COVID-19 Brings Increased Cybersecurity Risks As Many Employees Shift To Working At HomeApril 2, 2020
The coronavirus (COVID-19) outbreak has disrupted businesses of all sizes throughout the United States. Social distancing measures issued by the federal government as well as many local governments are designed to curb the spread of the virus and have forced a vast number of employees to work from home. With employees having to quickly adjust to working remotely and with IT departments overwhelmed in trying to assist employees with these adjustments, hackers have used this as an opportunity to prey on businesses and employees while they are at their most vulnerable. Below are a number of issues that businesses, their employees and IT departments should be aware of to help avoid falling victim to a cybersecurity attack during the COVID-19 pandemic.
Increased Hacking and Scam Attempts Following the COVID-19 Outbreak
The FBI, FCC, and other law enforcement agencies have issued warnings in recent days regarding an increase in the number of fraud attempts related to the COVID-19 outbreak. Experts believe that part of this rise in fraud is due to hackers and scammers seeking to take advantage of businesses and employees whose daily routines have been disrupted by the outbreak. One major issue that has come up in recent weeks is individuals’ use of private devices that may not have the same security measures installed as the devices that are provided by an employer. Hackers and scammers have used this as an opportunity to avoid employers’ typically strong security protocols to attack unsuspecting individuals.
The COVID-19 outbreak has also overwhelmed IT departments as they scramble to assist businesses and employees in shifting to a work from home system on short notice. This has caused many IT departments to fall behind on their normal network and system maintenance, which could provide additional opportunities for fraud. Some non-essential businesses have suspended operations entirely, which could make them more vulnerable to cyberattacks.
Additionally, videoconferencing site Zoom—which has seen an explosive rise in the number of users in the past month as more and more individuals schedule virtual meetings—has come under scrutiny due to privacy and encryption concerns. Hackers have been able to intercept videoconferences and access users’ video-cameras. These potential security issues have caused the New York Attorney General to look into Zoom’s practices and possible flaws.
COVID-19 Related Scams
Some scammers are going a step beyond their normal schemes by creating COVID-19 related scams. Many of these scam attempts have come in the form of calls or emails alerting an individual that they may have come into contact with someone with COVID-19 or an offer to provide an individual with COVID-19 testing or information. Scammers will then seek to get an individual to provide them with personal information or to click a link that will download malware onto an individual’s devices.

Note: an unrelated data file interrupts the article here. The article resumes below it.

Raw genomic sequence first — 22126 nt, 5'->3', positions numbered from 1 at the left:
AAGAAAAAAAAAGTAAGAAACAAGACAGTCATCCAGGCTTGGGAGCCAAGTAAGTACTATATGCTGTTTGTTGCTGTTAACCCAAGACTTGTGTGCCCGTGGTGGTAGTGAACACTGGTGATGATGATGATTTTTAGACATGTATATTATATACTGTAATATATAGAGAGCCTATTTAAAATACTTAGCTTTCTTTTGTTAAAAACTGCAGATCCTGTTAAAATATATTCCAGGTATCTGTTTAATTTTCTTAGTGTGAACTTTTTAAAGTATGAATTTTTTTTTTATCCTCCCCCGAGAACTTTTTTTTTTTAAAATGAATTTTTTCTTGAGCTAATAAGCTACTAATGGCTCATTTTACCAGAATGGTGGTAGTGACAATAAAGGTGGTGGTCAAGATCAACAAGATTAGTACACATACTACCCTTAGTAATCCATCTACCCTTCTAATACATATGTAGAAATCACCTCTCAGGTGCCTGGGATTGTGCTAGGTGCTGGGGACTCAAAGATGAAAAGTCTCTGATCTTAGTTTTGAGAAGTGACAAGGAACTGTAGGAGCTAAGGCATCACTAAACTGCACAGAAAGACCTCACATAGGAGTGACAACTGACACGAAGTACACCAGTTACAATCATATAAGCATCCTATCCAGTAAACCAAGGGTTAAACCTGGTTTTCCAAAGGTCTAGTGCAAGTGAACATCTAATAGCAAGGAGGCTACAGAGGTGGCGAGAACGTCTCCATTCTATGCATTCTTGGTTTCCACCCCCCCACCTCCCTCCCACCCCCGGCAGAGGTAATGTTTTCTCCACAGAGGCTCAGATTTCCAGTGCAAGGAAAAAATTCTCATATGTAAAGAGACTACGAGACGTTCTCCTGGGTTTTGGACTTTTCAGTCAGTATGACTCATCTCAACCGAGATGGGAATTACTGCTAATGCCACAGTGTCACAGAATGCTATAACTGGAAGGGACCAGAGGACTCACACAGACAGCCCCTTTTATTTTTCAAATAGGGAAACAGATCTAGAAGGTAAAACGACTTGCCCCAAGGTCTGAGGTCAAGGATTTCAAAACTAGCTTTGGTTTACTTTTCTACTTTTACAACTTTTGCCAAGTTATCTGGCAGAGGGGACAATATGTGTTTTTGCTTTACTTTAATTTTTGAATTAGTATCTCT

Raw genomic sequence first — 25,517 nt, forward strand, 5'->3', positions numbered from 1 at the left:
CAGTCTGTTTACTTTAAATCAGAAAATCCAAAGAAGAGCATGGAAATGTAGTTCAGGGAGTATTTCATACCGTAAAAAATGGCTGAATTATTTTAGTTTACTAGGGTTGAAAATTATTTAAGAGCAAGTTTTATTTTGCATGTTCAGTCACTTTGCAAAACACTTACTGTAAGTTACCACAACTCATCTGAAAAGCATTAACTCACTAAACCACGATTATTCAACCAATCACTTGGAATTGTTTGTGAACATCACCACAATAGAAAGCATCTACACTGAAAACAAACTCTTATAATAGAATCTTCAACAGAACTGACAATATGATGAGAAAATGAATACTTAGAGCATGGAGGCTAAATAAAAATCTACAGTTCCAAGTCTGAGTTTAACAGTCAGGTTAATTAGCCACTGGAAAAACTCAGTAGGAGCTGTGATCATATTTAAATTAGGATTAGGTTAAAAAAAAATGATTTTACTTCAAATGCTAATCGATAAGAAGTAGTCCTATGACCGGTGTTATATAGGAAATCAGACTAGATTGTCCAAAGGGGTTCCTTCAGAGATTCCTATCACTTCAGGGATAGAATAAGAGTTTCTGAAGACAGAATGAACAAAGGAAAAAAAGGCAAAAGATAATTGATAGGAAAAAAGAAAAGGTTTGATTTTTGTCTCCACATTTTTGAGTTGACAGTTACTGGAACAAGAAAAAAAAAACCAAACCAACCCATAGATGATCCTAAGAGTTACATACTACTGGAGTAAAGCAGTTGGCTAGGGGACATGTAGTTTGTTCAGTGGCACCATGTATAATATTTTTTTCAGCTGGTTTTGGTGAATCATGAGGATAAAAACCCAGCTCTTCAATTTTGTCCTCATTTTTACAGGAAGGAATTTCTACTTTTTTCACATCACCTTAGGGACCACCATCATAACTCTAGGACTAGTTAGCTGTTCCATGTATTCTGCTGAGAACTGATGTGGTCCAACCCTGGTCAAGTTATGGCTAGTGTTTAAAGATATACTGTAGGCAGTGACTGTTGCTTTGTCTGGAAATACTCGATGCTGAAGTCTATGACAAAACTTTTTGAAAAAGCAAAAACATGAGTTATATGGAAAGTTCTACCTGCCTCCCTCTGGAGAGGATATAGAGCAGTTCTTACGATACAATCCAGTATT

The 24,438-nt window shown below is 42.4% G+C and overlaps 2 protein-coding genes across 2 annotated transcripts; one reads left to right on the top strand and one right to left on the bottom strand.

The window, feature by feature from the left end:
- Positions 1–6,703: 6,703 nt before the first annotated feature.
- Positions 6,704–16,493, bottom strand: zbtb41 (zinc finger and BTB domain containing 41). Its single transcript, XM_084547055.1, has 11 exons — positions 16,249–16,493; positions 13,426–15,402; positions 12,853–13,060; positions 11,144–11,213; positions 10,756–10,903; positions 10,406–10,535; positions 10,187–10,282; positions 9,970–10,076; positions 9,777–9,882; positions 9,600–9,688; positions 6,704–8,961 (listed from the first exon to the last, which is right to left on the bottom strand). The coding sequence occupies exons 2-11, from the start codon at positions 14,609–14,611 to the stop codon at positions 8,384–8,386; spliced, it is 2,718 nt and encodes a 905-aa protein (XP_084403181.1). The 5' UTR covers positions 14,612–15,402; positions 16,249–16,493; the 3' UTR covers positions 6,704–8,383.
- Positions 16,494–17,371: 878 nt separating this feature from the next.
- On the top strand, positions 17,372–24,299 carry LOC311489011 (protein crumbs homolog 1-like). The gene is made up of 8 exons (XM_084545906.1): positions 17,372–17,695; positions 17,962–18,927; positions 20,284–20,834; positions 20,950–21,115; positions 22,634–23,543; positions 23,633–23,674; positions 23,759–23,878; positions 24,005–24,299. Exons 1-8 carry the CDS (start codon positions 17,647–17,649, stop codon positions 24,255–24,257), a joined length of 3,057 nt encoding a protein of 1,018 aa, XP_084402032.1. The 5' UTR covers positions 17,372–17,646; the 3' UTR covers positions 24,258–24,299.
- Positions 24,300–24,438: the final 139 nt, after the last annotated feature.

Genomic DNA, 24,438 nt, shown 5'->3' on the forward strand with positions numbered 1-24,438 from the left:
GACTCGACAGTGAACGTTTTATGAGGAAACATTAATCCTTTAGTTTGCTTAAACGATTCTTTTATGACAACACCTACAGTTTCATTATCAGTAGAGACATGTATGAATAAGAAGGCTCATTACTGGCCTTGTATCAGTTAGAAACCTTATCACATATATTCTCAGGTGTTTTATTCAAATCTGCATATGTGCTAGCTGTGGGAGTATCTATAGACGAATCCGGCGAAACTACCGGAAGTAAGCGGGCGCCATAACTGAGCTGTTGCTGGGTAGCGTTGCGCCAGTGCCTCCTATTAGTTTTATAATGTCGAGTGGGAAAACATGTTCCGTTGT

Officials have also seen a rise in scams related to COVID-19 related websites. In recent weeks, cybercriminals have sought to get individuals to visit websites that are seemingly related to the COVID-19 outbreak but are really designed to steal an individual’s personal information. Experts believe that COVID-19 related domains are 50% more likely to be a scam than any other type of domain.
Tips to Maintain Cybersecurity
During these uncertain times, it is more important than ever for businesses, their employees, and IT departments to be on the lookout for possible cyber scams. Employees should be consistently reminded to be skeptical of any email that comes from an unknown source, particularly emails that attempt to get the recipient to use a download link. Employees should also be made aware of the increase in COVID-19 related scams, and told to check with their IT department before visiting COVID-19 related websites.
IT departments should split their time between assisting those who need help getting set up to work from home and ensuring that the business’ cybersecurity protocols are up to date. IT departments should also seek to have employees use devices that contain similar cybersecurity measures to those they would typically use when working from an office.
We will continue to keep you updated on any further developments related to cybersecurity and the COVID-19 outbreak.
If you have questions regarding cybersecurity risks and how it may impact you and your business, feel free to contact Ariel E. Ronneburger at (516) 296-9182 or via email at email@example.com or Ryan Soebke at (516) 357-3784 or via email at firstname.lastname@example.org.